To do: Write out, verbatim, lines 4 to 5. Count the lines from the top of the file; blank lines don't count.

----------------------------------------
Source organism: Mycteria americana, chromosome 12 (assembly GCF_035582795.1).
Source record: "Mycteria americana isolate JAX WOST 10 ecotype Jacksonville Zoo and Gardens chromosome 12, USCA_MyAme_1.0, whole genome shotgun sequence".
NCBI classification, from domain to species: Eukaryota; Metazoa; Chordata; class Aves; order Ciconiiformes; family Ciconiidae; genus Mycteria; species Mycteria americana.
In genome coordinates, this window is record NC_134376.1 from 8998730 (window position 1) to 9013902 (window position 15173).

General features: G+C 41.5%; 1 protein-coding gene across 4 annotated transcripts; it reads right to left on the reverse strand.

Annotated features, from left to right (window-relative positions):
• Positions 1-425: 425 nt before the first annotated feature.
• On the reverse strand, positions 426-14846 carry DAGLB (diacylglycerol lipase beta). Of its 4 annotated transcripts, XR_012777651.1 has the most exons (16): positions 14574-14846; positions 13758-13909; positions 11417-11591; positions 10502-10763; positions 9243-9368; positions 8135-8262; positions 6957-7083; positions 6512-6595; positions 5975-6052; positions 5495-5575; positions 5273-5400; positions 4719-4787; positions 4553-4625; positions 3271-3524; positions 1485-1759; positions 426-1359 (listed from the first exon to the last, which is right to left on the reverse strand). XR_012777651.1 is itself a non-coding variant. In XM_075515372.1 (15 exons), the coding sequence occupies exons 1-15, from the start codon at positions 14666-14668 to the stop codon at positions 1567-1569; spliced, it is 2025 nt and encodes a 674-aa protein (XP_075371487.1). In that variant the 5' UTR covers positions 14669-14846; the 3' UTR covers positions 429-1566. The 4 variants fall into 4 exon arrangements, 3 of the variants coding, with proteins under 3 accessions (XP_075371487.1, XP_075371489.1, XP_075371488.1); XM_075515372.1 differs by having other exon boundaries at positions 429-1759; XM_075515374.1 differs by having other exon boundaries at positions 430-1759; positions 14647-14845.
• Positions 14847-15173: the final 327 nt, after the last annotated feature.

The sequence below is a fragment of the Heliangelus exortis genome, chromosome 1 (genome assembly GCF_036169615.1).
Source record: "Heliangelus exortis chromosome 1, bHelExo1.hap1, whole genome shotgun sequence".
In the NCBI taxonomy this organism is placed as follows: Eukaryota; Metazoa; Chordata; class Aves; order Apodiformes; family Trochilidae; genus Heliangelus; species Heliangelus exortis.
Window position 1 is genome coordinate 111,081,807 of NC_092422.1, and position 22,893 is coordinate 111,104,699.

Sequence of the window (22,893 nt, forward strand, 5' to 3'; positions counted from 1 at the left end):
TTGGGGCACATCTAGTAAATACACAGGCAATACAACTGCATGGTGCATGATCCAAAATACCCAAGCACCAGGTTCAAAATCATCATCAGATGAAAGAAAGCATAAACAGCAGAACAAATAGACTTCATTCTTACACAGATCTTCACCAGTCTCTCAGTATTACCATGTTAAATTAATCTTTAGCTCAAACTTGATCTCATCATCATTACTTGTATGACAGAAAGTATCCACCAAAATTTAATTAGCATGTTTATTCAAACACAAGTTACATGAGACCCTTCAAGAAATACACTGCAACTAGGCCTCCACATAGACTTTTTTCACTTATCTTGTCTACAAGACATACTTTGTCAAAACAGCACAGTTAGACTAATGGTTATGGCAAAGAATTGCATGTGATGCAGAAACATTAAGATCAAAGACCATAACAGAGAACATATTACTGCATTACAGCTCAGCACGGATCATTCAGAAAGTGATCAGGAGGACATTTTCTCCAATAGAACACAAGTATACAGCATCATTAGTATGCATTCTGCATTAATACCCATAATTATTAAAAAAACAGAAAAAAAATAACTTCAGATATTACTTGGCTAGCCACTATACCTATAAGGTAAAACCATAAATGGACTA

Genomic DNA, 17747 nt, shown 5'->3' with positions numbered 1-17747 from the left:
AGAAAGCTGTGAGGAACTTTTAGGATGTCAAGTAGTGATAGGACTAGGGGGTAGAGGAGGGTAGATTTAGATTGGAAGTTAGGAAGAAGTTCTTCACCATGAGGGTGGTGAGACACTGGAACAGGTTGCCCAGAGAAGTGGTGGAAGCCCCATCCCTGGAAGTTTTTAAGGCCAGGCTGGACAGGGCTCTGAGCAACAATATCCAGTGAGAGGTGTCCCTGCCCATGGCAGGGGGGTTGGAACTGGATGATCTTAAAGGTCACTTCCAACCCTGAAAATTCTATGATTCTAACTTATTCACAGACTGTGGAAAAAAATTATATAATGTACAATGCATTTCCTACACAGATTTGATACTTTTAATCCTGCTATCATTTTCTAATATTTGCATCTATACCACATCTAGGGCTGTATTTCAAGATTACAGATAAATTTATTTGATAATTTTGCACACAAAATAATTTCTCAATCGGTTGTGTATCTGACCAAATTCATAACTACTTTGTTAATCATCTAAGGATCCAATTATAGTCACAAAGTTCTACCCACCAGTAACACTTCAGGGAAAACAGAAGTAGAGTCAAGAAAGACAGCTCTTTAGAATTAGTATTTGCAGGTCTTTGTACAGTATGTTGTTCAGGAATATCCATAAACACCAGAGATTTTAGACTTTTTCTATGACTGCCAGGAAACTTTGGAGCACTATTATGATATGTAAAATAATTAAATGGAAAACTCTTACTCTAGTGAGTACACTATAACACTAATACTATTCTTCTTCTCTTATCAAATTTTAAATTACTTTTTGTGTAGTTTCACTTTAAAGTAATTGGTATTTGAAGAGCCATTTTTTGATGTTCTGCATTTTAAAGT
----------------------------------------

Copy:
In genome coordinates, this window is record NC_134376.1 from 8998730 (window position 1) to 9013902 (window position 15173).

General features: G+C 41.5%; 1 protein-coding gene across 4 annotated transcripts; it reads right to left on the reverse strand.